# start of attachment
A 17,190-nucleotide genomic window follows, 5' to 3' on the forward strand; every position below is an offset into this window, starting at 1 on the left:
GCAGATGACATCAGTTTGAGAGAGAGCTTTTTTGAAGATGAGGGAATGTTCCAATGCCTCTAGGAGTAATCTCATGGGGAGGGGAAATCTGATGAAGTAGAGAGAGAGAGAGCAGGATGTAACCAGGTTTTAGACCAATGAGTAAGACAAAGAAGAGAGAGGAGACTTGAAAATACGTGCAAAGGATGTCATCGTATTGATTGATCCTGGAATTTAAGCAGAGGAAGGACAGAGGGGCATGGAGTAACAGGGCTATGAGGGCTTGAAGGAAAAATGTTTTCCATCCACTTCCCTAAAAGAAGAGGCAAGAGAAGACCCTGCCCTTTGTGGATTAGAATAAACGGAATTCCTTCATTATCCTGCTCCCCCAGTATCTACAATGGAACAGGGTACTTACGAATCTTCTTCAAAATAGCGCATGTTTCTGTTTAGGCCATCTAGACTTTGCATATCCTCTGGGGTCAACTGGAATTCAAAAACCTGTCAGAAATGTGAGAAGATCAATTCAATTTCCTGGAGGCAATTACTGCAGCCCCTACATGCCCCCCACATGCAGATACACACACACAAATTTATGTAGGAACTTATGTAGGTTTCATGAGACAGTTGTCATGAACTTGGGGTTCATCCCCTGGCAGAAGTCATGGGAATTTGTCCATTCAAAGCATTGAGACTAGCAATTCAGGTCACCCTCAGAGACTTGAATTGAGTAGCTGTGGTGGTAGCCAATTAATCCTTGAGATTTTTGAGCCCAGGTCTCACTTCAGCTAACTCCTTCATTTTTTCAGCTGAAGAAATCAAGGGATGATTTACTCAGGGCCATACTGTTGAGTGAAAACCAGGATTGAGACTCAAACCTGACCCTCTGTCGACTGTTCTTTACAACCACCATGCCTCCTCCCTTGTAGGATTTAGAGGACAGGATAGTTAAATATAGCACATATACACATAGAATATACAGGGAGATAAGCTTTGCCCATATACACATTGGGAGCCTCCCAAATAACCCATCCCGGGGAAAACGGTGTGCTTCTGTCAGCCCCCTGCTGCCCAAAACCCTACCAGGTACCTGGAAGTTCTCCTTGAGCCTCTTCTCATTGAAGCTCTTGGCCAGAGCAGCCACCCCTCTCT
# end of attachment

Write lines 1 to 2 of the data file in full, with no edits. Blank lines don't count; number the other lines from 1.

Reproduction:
A 17,190-nucleotide genomic window follows, 5' to 3' on the forward strand; every position below is an offset into this window, starting at 1 on the left:
GCAGATGACATCAGTTTGAGAGAGAGCTTTTTTGAAGATGAGGGAATGTTCCAATGCCTCTAGGAGTAATCTCATGGGGAGGGGAAATCTGATGAAGTAGAGAGAGAGAGAGCAGGATGTAACCAGGTTTTAGACCAATGAGTAAGACAAAGAAGAGAGAGGAGACTTGAAAATACGTGCAAAGGATGTCATCGTATTGATTGATCCTGGAATTTAAGCAGAGGAAGGACAGAGGGGCATGGAGTAACAGGGCTATGAGGGCTTGAAGGAAAAATGTTTTCCATCCACTTCCCTAAAAGAAGAGGCAAGAGAAGACCCTGCCCTTTGTGGATTAGAATAAACGGAATTCCTTCATTATCCTGCTCCCCCAGTATCTACAATGGAACAGGGTACTTACGAATCTTCTTCAAAATAGCGCATGTTTCTGTTTAGGCCATCTAGACTTTGCATATCCTCTGGGGTCAACTGGAATTCAAAAACCTGTCAGAAATGTGAGAAGATCAATTCAATTTCCTGGAGGCAATTACTGCAGCCCCTACATGCCCCCCACATGCAGATACACACACACAAATTTATGTAGGAACTTATGTAGGTTTCATGAGACAGTTGTCATGAACTTGGGGTTCATCCCCTGGCAGAAGTCATGGGAATTTGTCCATTCAAAGCATTGAGACTAGCAATTCAGGTCACCCTCAGAGACTTGAATTGAGTAGCTGTGGTGGTAGCCAATTAATCCTTGAGATTTTTGAGCCCAGGTCTCACTTCAGCTAACTCCTTCATTTTTTCAGCTGAAGAAATCAAGGGATGATTTACTCAGGGCCATACTGTTGAGTGAAAACCAGGATTGAGACTCAAACCTGACCCTCTGTCGACTGTTCTTTACAACCACCATGCCTCCTCCCTTGTAGGATTTAGAGGACAGGATAGTTAAATATAGCACATATACACATAGAATATACAGGGAGATAAGCTTTGCCCATATACACATTGGGAGCCTCCCAAATAACCCATCCCGGGGAAAACGGTGTGCTTCTGTCAGCCCCCTGCTGCCCAAAACCCTACCAGGTACCTGGAAGTTCTCCTTGAGCCTCTTCTCATTGAAGCTCTTGGCCAGAGCAGCCACCCCTCTCT